CARRIER 7: AFTERBURN By Keith Douglass

tail hook snag one of the cables stretched taut across the deck, and his

body surged forward hard against his harness. He cut his power back to a

grumbling idle as a deck director and a gang of Green Shirts ran toward

his aircraft. To the side, he saw other people running toward his

aircraft, including the brightly clad fire detail and a number of rescue

personnel and duty hospital corpsmen. The yellow-painted mobile crane

stood ready close by, but there were so many people on the deck that it

would have been difficult for it to get through. That sort of display

was against regs, but nobody seemed to care this morning.

Easing back, he spit out the wire, then followed the deck director

toward a waiting slot aft of the island. He cracked his canopy as a

plane crew chief popped his access steps. He reached up, yanked off his

mask and helmet, and gulped down cool, delicious air. It had never

tasted so good.

“Nicely done, sir,” the plane chief said as he leaned in and safed the

ejection seats. “Welcome home!”

“Give me a hand with Mickey,” he said.

“That’s okay, sir,” a hospital corpsman said, scrambling up alongside

the chief. “We’ve got him. You just take care of yourself. Are you all


“Yeah. Yeah, I think so.” His knees felt weak, his legs shaky. Helping

hands unfastened his harness and helped him out of the cockpit.

“Well done,” someone called as he set foot on the deck. Someone else

clapped him on the shoulder. “Good job, Dixie, bringing old Mickey Moss


“How is he?”

“Can’t tell yet, sir,” a corpsman said. “He’s alive. Can’t find any

bleeding. Side of his helmet’s dinged. I think a piece of shrapnel must

have whacked him.” Several rescue people worked together to ease a board

down behind Mickey’s back and strap him to it. With his head and neck

immobilized, they began lifting him out of the cockpit and into a Stokes



He turned and found himself face to face with Cat Garrity. She threw her

arms around his neck and kissed him, quick and hard. People standing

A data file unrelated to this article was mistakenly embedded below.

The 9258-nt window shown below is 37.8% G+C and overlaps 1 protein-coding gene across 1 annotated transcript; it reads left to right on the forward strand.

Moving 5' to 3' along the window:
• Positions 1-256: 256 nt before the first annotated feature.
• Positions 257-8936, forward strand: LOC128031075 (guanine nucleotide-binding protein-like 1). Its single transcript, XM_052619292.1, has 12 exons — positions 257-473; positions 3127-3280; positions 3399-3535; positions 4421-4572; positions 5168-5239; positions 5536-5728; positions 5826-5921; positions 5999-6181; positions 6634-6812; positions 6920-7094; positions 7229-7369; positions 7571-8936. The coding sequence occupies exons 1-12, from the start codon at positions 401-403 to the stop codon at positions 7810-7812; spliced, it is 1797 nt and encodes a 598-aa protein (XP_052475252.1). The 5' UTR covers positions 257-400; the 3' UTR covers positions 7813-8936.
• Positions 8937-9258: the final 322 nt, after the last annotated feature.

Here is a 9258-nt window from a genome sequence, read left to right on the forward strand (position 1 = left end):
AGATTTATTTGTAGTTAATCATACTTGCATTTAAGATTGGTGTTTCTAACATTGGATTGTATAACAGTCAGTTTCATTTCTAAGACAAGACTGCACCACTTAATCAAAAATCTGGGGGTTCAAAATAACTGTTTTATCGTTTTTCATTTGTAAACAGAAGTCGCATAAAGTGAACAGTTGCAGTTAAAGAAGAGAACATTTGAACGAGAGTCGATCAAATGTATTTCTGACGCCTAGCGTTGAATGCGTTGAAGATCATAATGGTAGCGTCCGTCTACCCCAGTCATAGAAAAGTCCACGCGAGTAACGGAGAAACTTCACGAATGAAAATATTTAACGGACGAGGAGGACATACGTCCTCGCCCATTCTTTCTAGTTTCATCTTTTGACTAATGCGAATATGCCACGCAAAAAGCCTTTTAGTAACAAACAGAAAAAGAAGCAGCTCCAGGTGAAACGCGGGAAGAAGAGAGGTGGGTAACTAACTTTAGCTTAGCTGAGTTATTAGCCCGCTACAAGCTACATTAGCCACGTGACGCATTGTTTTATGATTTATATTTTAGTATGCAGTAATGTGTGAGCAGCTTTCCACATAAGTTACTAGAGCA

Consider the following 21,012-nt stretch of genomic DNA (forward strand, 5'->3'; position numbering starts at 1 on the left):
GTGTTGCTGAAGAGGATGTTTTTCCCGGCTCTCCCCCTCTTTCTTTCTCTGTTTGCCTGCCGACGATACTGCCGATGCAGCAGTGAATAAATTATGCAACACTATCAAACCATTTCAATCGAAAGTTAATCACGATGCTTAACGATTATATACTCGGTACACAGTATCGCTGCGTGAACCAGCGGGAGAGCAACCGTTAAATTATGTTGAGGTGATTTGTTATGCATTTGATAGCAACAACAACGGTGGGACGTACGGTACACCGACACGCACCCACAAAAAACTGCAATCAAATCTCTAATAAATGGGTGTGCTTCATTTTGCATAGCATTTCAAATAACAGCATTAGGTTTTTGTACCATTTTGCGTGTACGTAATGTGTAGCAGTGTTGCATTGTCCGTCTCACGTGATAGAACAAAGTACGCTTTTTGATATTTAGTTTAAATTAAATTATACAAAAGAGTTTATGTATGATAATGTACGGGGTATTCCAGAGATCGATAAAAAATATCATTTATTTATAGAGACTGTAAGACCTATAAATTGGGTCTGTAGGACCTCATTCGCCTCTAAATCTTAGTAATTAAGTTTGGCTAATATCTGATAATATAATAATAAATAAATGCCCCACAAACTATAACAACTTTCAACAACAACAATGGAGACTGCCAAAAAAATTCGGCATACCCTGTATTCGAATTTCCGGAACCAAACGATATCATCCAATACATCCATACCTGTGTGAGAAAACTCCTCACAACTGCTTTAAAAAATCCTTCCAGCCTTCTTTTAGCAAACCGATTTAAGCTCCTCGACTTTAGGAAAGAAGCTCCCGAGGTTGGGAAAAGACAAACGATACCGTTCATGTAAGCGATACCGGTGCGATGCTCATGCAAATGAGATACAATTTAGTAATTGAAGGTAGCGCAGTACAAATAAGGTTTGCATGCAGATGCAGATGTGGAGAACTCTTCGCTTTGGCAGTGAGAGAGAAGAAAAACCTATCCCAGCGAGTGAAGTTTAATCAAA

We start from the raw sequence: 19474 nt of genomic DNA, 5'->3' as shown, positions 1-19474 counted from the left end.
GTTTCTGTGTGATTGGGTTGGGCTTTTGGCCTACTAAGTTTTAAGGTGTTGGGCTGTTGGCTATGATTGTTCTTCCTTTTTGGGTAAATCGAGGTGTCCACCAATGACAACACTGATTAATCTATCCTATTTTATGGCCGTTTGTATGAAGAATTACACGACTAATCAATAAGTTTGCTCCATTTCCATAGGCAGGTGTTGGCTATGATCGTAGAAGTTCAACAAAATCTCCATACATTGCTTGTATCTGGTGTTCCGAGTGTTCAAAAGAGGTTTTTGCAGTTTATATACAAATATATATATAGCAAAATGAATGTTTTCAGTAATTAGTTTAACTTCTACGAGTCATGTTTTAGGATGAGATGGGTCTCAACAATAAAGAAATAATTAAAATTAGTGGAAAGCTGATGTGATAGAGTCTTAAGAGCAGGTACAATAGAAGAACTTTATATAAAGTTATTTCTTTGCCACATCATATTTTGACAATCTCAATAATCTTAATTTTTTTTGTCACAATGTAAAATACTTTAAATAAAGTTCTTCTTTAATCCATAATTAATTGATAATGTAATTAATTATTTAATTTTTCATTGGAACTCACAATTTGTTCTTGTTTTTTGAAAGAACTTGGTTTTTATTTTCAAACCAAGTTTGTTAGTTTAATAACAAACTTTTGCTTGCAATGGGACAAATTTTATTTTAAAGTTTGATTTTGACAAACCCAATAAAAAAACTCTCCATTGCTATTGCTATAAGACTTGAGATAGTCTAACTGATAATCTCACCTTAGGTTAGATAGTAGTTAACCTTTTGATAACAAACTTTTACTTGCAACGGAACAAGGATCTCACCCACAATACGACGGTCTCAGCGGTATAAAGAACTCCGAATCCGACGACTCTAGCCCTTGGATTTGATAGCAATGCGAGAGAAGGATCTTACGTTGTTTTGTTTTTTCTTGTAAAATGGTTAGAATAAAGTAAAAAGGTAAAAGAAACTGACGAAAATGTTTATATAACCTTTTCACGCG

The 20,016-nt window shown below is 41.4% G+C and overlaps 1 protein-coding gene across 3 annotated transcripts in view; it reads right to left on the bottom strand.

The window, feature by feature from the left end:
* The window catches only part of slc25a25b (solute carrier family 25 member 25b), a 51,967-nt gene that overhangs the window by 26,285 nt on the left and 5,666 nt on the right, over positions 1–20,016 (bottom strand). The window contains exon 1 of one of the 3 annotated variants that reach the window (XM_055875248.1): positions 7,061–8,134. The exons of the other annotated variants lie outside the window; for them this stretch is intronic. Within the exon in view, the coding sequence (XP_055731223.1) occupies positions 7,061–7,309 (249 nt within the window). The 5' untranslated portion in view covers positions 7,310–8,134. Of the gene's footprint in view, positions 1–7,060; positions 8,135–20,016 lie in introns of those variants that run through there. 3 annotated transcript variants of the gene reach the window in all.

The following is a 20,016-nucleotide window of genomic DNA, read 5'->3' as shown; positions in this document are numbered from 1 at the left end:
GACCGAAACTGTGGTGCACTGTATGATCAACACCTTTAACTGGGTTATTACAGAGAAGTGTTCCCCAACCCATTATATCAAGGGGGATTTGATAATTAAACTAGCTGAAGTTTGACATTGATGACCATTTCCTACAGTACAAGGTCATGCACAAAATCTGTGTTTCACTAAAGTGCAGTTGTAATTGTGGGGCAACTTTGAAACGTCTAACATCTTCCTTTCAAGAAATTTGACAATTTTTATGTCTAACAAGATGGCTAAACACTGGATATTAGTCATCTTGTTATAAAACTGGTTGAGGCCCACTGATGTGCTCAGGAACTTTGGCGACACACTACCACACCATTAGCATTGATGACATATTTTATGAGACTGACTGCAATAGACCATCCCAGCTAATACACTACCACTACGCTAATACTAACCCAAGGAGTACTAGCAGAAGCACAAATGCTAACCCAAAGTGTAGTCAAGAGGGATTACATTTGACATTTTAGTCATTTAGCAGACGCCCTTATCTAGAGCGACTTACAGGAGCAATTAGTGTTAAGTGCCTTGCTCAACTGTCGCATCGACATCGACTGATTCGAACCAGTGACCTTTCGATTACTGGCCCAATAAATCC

nearby cheered or clapped or laughed.

“That was some damned good flying,” she told him.

He grinned at her. “Does this mean I’m off the shit list?”

“Dixie, my man, I’ll fly with you anytime, anywhere!”

He felt like he was home.

1235 hours (Zulu +3)

Yalta, Crimea Military District Gunfire crackled in the distance–the

expected attack by Dmitriev’s naval forces. For Tombstone, it was a

particularly helpless feeling, to be trapped at the palace with a group

of nearly thirty American service personnel, with a pitched battle being

fought nearby and nothing that he could do to help himself or the

others. His first consideration, certainly, was the treatment of the men

wounded in the assassination attempt. There were four dead–Captain

Whitehead, Special Envoy Sandoval, and two civilians. Wounded, besides

Admiral Tarrant, were a Lieutenant Billingsly from OC, one Marine

private named Garibaldi, five civilians, and Jorge Luis Vargas y Vargas,

Sandoval’s personal aide.

Ambulances had shown up within twenty minutes of the shootings, and

doctors and medical assistants had provided first aid, but Tombstone had

not authorized the release of any of the wounded Navy personnel to the

local civilian medical authorities, and the senior UN people had

requested that Vargas be taken to a Navy ship as well. The Russians had

not been insulted; in fact, they’d been relieved, for facilities at the

Yalta hospital, between casualties from the Russian Civil War and the

ongoing critical shortage of medical supplies, were already strained to

the limit.

The shortcomings in the Russian medical service were legendary, of

course. Earlier, a Russian doctor, a woman named Vaselenova, had

complained about it to Tombstone as she’d prepared an IV saline drip for

the wounded Admiral Tarrant. He’d watched in horror as she’d stropped

the tip of a disposable syringe needle on a whetstone, then dropped it

into a pot of boiling water. “Da, da,” she’d said a few minutes later,

using a spoon to fish the needle out of the water. “There is never

enough of what we need. Plasma. Penicillin. Clean sheets at hospital.

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